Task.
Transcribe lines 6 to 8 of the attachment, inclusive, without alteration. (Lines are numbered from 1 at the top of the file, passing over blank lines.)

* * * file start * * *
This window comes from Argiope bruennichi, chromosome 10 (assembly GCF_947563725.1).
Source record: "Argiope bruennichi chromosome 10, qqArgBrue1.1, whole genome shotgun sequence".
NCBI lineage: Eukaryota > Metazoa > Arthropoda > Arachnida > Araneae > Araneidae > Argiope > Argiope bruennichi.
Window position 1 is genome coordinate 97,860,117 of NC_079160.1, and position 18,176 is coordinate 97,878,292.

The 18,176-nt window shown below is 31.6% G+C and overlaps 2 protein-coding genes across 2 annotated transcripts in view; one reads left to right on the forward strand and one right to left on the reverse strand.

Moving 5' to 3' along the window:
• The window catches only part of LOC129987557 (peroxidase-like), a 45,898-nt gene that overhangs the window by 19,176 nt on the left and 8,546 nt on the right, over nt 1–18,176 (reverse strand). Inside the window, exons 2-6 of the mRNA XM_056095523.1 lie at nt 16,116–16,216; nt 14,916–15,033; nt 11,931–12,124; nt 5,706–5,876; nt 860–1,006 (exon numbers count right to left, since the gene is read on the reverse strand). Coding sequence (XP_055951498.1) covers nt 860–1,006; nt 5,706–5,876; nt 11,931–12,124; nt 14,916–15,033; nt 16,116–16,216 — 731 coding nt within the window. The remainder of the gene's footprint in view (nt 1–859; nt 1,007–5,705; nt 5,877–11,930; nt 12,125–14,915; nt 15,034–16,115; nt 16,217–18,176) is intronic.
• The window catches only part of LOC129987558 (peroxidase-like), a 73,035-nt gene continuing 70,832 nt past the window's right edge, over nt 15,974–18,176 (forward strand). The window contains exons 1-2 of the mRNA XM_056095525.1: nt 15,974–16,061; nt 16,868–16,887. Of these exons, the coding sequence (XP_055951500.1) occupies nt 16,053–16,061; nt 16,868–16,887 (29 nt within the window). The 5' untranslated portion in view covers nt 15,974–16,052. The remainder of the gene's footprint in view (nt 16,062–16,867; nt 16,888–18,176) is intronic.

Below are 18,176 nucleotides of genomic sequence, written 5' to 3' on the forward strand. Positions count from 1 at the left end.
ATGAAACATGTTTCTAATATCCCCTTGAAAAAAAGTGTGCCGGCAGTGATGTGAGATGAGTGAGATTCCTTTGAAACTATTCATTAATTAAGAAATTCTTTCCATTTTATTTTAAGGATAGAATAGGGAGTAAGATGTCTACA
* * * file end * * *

Moving 5' to 3' along the window:
• The window catches only part of LOC129987557 (peroxidase-like), a 45,898-nt gene that overhangs the window by 19,176 nt on the left and 8,546 nt on the right, over nt 1–18,176 (reverse strand). Inside the window, exons 2-6 of the mRNA XM_056095523.1 lie at nt 16,116–16,216; nt 14,916–15,033; nt 11,931–12,124; nt 5,706–5,876; nt 860–1,006 (exon numbers count right to left, since the gene is read on the reverse strand). Coding sequence (XP_055951498.1) covers nt 860–1,006; nt 5,706–5,876; nt 11,931–12,124; nt 14,916–15,033; nt 16,116–16,216 — 731 coding nt within the window. The remainder of the gene's footprint in view (nt 1–859; nt 1,007–5,705; nt 5,877–11,930; nt 12,125–14,915; nt 15,034–16,115; nt 16,217–18,176) is intronic.
• The window catches only part of LOC129987558 (peroxidase-like), a 73,035-nt gene continuing 70,832 nt past the window's right edge, over nt 15,974–18,176 (forward strand). The window contains exons 1-2 of the mRNA XM_056095525.1: nt 15,974–16,061; nt 16,868–16,887. Of these exons, the coding sequence (XP_055951500.1) occupies nt 16,053–16,061; nt 16,868–16,887 (29 nt within the window). The 5' untranslated portion in view covers nt 15,974–16,052. The remainder of the gene's footprint in view (nt 16,062–16,867; nt 16,888–18,176) is intronic.